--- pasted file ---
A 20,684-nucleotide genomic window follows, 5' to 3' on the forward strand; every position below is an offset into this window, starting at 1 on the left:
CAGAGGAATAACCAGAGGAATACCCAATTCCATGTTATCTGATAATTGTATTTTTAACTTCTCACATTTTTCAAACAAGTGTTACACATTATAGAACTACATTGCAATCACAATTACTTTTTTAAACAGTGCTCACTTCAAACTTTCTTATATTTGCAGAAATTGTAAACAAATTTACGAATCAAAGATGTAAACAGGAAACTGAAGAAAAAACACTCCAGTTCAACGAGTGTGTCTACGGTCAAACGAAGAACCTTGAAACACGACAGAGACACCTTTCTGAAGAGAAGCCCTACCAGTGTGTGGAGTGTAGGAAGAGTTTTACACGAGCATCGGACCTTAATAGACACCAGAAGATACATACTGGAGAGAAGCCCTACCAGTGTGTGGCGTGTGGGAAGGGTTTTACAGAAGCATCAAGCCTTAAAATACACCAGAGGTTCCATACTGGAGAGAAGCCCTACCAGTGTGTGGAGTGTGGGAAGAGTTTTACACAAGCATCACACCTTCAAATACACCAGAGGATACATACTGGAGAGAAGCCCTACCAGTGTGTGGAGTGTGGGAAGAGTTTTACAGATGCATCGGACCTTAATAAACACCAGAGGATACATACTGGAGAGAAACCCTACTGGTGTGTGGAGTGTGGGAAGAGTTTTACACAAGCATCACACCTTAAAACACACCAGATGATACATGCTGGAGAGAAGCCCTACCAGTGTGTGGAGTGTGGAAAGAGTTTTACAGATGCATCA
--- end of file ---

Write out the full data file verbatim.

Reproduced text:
A 20,684-nucleotide genomic window follows, 5' to 3' on the forward strand; every position below is an offset into this window, starting at 1 on the left:
CAGAGGAATAACCAGAGGAATACCCAATTCCATGTTATCTGATAATTGTATTTTTAACTTCTCACATTTTTCAAACAAGTGTTACACATTATAGAACTACATTGCAATCACAATTACTTTTTTAAACAGTGCTCACTTCAAACTTTCTTATATTTGCAGAAATTGTAAACAAATTTACGAATCAAAGATGTAAACAGGAAACTGAAGAAAAAACACTCCAGTTCAACGAGTGTGTCTACGGTCAAACGAAGAACCTTGAAACACGACAGAGACACCTTTCTGAAGAGAAGCCCTACCAGTGTGTGGAGTGTAGGAAGAGTTTTACACGAGCATCGGACCTTAATAGACACCAGAAGATACATACTGGAGAGAAGCCCTACCAGTGTGTGGCGTGTGGGAAGGGTTTTACAGAAGCATCAAGCCTTAAAATACACCAGAGGTTCCATACTGGAGAGAAGCCCTACCAGTGTGTGGAGTGTGGGAAGAGTTTTACACAAGCATCACACCTTCAAATACACCAGAGGATACATACTGGAGAGAAGCCCTACCAGTGTGTGGAGTGTGGGAAGAGTTTTACAGATGCATCGGACCTTAATAAACACCAGAGGATACATACTGGAGAGAAACCCTACTGGTGTGTGGAGTGTGGGAAGAGTTTTACACAAGCATCACACCTTAAAACACACCAGATGATACATGCTGGAGAGAAGCCCTACCAGTGTGTGGAGTGTGGAAAGAGTTTTACAGATGCATCA